Culture, mindset, commitment, and accountability – Retail Capital CEO shares how he’s led the fintech on its exponential growth path in difficult economic conditions
CAPE TOWN – Retail Capital CEO Karl Westvig has overseen the small and medium enterprise (SME) financier’s journey from inception in 2011 to the largest high-paced fintech of its kind within ten years, disbursing R4,5-billion with expectations to reach R8-billion by 2023. To achieve these milestones in only ten years, he says the key role of a being a leader of a fast-growing business is to create certainty in a climate of uncertainty.
Retail Capital’s journey and exponential growth into becoming one of the top small business funding providers – which has recently been propelled – occurred during a very difficult time in South Africa’s recent history. Its operating environment included high-profile stories about state capture and corruption, ratings agency downgrades, the country slipping in and out of recessionary environments and of course the Covid-19 Pandemic.
Growing aggressively during tough times
“People get too hung up on macroeconomics, and in South African terms, politics. Of course, politics and macroeconomics matter and they drive buying decisions and large economic trends, but I’ve always seen my role as a leader to create certainty in spaces of uncertainty – which in the times we live in, are often. We don’t know as a business where the interest rate is going, what’s going to happen with the exchange rate, or what politicians are going to do. But we can certainly be clear as an organisation about how we react to those things, and keep the ship steady despite strong headwinds,” says Westvig.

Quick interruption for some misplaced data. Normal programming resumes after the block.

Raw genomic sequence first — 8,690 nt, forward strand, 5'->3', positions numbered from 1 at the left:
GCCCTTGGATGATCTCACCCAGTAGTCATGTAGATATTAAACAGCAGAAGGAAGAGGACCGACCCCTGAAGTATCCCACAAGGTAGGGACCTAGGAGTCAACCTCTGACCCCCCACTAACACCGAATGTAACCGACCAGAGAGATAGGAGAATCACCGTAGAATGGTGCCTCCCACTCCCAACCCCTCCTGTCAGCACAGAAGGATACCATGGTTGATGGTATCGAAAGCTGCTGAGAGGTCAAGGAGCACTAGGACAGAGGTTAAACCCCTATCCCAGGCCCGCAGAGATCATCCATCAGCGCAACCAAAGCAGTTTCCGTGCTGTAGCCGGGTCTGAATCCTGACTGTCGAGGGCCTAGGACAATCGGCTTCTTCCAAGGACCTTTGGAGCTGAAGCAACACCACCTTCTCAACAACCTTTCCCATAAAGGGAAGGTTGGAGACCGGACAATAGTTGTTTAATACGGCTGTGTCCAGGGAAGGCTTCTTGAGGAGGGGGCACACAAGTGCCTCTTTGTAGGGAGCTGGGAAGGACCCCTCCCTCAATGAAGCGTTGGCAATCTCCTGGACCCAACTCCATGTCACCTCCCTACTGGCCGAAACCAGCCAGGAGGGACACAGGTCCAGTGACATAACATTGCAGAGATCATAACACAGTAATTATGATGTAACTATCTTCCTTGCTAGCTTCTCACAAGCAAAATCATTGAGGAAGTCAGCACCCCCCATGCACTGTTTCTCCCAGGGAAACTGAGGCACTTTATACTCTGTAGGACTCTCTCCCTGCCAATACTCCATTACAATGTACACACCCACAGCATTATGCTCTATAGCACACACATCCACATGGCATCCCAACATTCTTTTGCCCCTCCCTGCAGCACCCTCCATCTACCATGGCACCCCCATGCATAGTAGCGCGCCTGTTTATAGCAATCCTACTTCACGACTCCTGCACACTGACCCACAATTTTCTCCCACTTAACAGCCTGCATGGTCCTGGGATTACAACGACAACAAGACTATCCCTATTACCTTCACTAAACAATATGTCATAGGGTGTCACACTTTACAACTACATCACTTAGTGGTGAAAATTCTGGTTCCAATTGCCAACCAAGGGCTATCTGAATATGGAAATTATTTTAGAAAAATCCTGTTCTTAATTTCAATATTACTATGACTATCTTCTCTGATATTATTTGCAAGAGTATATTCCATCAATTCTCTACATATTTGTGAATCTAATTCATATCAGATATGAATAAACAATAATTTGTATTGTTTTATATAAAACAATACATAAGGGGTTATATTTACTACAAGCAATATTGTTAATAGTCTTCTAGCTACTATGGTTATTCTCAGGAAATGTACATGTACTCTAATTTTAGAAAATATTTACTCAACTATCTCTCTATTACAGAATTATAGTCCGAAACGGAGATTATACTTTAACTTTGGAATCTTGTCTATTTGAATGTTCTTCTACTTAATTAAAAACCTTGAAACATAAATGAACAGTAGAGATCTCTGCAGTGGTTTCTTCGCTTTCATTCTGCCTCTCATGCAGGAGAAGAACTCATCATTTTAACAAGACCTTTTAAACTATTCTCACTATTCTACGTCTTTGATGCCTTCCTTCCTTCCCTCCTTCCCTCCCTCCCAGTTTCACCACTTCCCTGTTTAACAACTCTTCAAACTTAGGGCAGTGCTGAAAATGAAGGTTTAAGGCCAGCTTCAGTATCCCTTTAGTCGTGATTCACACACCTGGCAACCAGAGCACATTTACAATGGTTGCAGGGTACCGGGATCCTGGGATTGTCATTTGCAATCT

Naturally, not all businesses are born equal. Some sell high-demand products or services in high-growth industries, so how does an entrepreneur know how and where to build a business, or whether the business they are considering leading has the odds stacked in its favour or against it?
Westvig says in his experience, a new business is more likely to succeed if it is not inventing a new category.
“It is very expensive to educate a market. So, launching a new product in a new space requires a lot of money and time, and you always underestimate how much of both is needed. It’s very hard to build a successful business because it’s a very high-risk strategy.”
Entering the market at the right time
On the other hand, he says that if you can choose something that is already being bought or used and can do it much better than what’s already the market, the business is far better positioned to succeed. The market may need to be educated on how you’ve changed or improved the product, but it won’t be building a category from scratch.
“The general funding space was fairly-well established when we entered the market in 2011, and of course entrepreneurs had the option of turning to the banks in addition to non-bank lenders. Our approach has always been to lead with technology and work alongside our clients where their repayments are based on their monthly turnover, not a set fee,” he says “This is what set us apart from the get-go as clients see as more as partners in their business than bank-rollers.”